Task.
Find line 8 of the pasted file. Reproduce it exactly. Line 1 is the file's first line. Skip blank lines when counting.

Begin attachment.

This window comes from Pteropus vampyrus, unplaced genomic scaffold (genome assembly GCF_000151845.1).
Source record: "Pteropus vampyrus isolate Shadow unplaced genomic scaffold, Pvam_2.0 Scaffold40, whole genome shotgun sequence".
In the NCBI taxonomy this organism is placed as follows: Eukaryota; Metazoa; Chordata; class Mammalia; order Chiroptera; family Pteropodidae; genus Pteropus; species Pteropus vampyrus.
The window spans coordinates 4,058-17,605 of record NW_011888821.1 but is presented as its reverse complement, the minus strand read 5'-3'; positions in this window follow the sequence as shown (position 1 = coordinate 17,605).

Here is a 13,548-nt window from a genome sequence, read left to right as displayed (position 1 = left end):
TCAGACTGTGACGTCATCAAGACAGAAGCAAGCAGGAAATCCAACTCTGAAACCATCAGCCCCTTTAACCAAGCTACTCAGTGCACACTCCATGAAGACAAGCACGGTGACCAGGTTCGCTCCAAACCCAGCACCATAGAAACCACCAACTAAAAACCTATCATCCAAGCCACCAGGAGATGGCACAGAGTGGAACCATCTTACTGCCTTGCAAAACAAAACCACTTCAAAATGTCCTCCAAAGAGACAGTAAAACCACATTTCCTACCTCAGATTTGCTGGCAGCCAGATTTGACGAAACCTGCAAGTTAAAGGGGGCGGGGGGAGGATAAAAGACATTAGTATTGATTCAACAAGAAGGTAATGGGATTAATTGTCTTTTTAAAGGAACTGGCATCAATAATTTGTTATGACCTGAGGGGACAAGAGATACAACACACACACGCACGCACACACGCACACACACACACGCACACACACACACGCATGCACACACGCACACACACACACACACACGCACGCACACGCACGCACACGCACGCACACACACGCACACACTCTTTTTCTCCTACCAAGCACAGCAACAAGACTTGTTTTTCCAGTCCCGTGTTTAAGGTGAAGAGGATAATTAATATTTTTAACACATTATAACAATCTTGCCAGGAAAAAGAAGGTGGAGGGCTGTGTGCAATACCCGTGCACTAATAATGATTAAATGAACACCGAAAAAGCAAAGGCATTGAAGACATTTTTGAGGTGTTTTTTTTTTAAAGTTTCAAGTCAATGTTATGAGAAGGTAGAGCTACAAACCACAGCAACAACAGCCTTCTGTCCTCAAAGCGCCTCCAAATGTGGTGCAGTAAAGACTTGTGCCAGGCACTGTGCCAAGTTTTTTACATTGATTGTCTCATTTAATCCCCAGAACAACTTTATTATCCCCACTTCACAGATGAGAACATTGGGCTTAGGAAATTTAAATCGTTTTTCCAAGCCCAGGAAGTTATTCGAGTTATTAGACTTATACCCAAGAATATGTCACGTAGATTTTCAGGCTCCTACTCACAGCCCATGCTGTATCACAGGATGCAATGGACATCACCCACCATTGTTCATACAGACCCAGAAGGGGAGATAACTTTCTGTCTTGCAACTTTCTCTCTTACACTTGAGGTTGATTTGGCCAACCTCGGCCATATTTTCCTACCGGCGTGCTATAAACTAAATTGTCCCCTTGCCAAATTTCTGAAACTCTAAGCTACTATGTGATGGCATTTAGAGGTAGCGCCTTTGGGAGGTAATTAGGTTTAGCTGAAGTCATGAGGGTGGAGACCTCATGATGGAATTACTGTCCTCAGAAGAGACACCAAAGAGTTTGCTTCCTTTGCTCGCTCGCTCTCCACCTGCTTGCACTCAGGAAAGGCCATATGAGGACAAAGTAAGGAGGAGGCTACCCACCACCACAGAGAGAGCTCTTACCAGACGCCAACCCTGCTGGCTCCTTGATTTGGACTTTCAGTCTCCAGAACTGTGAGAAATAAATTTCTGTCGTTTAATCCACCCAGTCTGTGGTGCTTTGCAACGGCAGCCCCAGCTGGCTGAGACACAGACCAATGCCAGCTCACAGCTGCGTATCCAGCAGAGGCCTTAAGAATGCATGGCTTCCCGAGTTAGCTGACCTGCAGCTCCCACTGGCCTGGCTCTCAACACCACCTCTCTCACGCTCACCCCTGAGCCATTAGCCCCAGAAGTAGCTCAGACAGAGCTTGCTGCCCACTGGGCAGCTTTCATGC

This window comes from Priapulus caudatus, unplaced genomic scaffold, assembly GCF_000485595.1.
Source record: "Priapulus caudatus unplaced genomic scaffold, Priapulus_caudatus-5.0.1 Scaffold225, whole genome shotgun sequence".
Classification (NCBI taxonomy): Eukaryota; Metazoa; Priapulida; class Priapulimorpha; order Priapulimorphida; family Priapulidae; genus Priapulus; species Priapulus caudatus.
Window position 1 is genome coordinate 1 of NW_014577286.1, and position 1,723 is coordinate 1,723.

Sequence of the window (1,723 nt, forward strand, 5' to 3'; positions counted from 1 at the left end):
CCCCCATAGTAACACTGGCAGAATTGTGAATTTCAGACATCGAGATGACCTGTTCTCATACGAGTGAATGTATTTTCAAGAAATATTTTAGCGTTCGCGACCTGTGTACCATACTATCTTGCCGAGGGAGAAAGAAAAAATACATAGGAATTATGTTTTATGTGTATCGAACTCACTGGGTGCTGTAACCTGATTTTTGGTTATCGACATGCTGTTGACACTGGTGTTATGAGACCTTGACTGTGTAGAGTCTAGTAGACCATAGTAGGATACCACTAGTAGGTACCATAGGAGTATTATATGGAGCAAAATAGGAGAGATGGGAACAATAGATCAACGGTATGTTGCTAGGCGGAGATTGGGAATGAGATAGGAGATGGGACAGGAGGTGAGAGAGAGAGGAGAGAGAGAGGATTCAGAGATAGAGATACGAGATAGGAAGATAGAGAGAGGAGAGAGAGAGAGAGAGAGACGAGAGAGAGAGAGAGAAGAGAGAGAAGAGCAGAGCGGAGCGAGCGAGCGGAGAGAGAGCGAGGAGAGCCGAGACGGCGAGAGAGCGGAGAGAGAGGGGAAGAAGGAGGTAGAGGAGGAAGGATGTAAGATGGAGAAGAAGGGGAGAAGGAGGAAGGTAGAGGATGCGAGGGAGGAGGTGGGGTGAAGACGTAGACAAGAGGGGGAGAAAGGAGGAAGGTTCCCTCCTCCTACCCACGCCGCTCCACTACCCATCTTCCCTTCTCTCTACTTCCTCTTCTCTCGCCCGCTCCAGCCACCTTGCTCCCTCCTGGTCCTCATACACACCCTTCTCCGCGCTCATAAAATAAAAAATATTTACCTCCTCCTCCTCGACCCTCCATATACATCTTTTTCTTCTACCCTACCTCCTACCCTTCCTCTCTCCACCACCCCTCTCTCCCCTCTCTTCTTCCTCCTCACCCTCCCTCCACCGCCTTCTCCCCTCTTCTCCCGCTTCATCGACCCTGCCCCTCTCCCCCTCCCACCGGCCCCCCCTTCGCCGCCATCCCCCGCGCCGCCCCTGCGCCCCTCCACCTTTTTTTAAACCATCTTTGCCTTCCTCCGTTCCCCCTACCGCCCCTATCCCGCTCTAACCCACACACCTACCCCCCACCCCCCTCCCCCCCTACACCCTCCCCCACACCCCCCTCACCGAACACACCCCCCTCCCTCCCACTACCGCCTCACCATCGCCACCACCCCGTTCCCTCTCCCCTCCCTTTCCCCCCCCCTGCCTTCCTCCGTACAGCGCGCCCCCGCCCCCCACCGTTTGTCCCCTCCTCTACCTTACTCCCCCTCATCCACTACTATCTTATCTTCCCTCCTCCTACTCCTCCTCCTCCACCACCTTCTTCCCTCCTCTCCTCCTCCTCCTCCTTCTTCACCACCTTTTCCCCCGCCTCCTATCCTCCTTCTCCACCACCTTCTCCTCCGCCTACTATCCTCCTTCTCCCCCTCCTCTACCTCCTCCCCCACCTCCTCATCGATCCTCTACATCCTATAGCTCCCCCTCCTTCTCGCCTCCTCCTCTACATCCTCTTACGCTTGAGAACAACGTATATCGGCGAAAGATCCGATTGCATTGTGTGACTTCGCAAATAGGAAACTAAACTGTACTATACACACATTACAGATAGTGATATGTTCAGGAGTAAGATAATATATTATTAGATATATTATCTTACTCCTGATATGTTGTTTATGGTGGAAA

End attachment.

Source record: "Priapulus caudatus unplaced genomic scaffold, Priapulus_caudatus-5.0.1 Scaffold225, whole genome shotgun sequence".